Cluster 1, which we call a "Full-Stack" ecosystem, consists of 2035 schools, the majority of which are public institutions (55%). As shown in Figure 1, this cluster is comprised of schools with higher-than-average first-time, full-time degree/certificate undergraduate enrollment (1,976) and a smaller-than-average percentage of students enrolled in distance education (28%) than the second cluster. Full-Stack schools have higher-than-average implementations across all eight ecosystem segments, with an exceptionally high number of Assessment Integrity Solutions, Online Course Solutions, and Productivity and Collaboration Solutions implementations.

Cluster 2, or "Online-Focused" is the smallest of the two groups with 238 schools, the majority of which are private schools (60%). This cluster is comprised of schools with a smaller-than-average first-time, full-time degree/certificate undergraduate enrollment (322) and a higher-than-average percentage of students enrolled in distance education (35%) than Cluster 1. Online-Focused schools prioritize online learning delivery while ensuring that students adhere to academic integrity expectations (avoiding plagiarism, etc.). While these institutions deploy products within the Productivity and Collaboration Solutions, Digital Courseware Solutions, and Assessment Integrity Solutions segments more than any other segment, the average deployment of each of these solutions is still less than institutions within Cluster 1.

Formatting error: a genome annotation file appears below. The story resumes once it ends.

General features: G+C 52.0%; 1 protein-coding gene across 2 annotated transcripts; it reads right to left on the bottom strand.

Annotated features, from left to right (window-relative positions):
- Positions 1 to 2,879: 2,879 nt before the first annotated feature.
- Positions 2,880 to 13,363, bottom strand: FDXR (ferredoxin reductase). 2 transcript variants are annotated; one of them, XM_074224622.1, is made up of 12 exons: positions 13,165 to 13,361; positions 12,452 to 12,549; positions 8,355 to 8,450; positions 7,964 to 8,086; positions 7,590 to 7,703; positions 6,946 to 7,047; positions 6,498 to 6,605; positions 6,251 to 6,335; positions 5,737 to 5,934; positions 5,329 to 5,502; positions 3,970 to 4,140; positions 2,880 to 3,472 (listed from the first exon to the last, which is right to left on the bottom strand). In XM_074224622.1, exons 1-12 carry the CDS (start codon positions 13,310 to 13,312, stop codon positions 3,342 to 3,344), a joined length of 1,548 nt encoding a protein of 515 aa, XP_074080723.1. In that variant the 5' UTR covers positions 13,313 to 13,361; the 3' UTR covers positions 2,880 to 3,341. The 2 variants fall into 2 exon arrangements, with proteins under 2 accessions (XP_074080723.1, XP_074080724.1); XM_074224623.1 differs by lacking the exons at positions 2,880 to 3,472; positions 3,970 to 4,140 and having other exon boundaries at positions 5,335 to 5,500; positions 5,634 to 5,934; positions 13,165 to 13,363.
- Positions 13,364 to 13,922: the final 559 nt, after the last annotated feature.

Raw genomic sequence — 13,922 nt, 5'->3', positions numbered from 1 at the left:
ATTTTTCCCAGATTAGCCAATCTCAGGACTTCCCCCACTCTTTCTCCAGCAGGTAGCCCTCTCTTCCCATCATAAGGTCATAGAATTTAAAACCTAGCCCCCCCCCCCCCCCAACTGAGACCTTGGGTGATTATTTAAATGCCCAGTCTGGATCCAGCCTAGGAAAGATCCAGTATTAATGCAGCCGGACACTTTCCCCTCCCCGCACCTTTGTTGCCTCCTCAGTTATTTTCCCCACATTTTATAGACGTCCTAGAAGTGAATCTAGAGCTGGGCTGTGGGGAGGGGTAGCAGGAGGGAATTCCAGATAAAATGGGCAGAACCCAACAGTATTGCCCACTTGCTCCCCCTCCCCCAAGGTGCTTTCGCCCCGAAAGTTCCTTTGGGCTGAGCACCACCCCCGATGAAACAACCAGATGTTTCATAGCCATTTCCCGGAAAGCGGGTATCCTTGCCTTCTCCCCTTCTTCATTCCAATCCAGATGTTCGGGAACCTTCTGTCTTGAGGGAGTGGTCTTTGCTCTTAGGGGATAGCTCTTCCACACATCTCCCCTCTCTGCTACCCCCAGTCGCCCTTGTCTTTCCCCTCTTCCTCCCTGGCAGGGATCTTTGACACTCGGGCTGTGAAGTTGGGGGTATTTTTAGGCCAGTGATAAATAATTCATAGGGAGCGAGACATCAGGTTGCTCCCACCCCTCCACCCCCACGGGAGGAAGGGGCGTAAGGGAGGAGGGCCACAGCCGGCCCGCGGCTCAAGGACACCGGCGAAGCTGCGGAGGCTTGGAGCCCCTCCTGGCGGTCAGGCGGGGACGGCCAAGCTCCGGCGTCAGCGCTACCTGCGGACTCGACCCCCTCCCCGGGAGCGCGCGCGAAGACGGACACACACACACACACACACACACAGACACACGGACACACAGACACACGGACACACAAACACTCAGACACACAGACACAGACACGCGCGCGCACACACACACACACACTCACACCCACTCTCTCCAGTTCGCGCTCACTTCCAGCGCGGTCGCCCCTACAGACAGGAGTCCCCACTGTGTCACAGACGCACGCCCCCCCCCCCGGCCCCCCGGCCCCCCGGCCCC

Our analysis also shows that Learning Analytics Solutions are struggling to gain traction in the market; only 9% of the Cluster 1 schools use this type of technology, while schools in the second cluster have avoided implementing these solutions entirely. Given the importance of understanding learning progress, especially in an increasingly digital environment, we would expect university leaders to rely on these solutions to measure, collect, analyze, and report data about learning outcomes.

The Bottom Line

Although we cannot tell from this analysis how interoperable the two types of digital ecosystems are, the types of technologies included may indicate that these schools have embraced these aspects of the Educause model of a Next Generation Digital Learning Ecosystem.

It is perhaps not surprising that larger—more often public—institutions have implemented more technology solutions in their digital learning ecosystems. They have to support more students and have the financial power to acquire more solutions than smaller institutions. Likewise, institutions focused on delivering online learning will prioritize those technologies that support these efforts more than other technologies.